Perhaps one of the most prevalent misconceptions of identity in our society is that who I am is equivalent to what I do. It’s part of our national persona – we’ve built this country, its industry, its infrastructure, its institutions, from the ground up with our own hands. It’s ingrained into our individual thinking from childhood: you can be anything you want to be if you plan smart, work hard, pull yourself up by your own bootstraps, work harder. And we play as hard as we work – our leisure time is filled with yet more activities, more ‘enriching’ experiences. We equate idleness with sloth.
I’ve certainly fallen into this mistake more than once. I’ve felt small and lazy and guilty when I’ve answered the inevitable question ‘What do you do?’ with the confession that I haven’t worked outside the home, for pay, since my now-grown children were born. I’ve pushed myself to keep vacuuming the carpet or weeding the flowerbeds when my body was crying for rest. I’ve foregone sitting on the deck watching the sunrise in order to get the dishwasher unloaded so the never-ending cycle of filling it again can continue without delay.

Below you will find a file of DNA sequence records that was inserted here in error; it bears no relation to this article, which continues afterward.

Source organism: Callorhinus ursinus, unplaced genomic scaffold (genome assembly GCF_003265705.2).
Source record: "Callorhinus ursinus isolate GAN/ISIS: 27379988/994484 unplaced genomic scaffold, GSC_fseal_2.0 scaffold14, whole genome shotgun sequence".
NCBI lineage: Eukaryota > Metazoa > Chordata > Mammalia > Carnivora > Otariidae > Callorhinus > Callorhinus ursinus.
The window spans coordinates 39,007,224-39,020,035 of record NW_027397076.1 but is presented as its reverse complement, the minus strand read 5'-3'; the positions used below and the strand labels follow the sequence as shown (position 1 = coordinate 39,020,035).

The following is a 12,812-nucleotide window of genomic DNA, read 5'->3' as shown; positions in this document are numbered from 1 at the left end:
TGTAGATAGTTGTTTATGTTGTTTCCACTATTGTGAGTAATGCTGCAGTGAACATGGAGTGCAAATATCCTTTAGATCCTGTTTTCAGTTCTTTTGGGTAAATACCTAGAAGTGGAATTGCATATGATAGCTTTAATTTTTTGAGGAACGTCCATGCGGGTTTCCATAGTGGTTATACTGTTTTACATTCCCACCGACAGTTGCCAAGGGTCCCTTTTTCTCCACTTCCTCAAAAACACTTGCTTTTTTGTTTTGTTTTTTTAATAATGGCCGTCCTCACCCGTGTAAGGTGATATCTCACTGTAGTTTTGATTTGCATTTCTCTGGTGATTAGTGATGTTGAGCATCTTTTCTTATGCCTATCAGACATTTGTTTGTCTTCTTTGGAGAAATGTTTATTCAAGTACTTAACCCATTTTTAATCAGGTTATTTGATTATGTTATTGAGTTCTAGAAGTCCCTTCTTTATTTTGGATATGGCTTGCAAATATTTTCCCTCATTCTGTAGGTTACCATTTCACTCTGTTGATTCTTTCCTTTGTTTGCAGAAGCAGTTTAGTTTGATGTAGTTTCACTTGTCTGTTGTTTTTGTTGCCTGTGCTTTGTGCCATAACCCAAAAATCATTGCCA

Madeleine L’Engle (whose list of accomplishments is, incidentally, simply staggering) has taught me much about separating my image of myself from the laundry list of what I have done. In A Circle of Quiet, the first of her Crosswicks Journals, she begins to ruminate on ‘ontology: the word about the essence of things; the word about being.’